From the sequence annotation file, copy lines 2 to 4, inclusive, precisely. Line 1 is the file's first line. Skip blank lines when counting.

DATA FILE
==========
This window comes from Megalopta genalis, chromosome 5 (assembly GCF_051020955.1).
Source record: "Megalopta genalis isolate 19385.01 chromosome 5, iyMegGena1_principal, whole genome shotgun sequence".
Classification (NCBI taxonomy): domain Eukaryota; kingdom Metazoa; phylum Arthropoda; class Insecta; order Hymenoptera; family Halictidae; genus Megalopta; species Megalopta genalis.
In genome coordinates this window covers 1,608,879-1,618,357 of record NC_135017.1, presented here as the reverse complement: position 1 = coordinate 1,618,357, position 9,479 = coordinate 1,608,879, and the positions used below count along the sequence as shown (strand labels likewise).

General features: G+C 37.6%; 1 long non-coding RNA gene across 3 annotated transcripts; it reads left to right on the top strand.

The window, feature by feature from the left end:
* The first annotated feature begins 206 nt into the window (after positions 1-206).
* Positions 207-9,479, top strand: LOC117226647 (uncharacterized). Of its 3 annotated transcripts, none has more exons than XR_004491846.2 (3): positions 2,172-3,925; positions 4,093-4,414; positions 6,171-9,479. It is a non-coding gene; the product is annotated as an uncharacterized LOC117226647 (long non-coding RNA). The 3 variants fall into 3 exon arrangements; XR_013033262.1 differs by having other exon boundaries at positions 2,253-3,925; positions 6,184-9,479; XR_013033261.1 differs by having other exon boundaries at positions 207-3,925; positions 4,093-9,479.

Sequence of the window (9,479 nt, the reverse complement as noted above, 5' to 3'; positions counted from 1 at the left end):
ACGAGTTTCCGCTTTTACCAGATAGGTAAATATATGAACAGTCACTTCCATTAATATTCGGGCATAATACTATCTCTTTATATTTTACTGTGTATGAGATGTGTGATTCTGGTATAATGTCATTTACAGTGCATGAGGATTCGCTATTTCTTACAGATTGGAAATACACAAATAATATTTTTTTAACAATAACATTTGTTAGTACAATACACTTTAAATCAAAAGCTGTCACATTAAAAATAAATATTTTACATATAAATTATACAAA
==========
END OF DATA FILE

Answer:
Source record: "Megalopta genalis isolate 19385.01 chromosome 5, iyMegGena1_principal, whole genome shotgun sequence".
Classification (NCBI taxonomy): domain Eukaryota; kingdom Metazoa; phylum Arthropoda; class Insecta; order Hymenoptera; family Halictidae; genus Megalopta; species Megalopta genalis.
In genome coordinates this window covers 1,608,879-1,618,357 of record NC_135017.1, presented here as the reverse complement: position 1 = coordinate 1,618,357, position 9,479 = coordinate 1,608,879, and the positions used below count along the sequence as shown (strand labels likewise).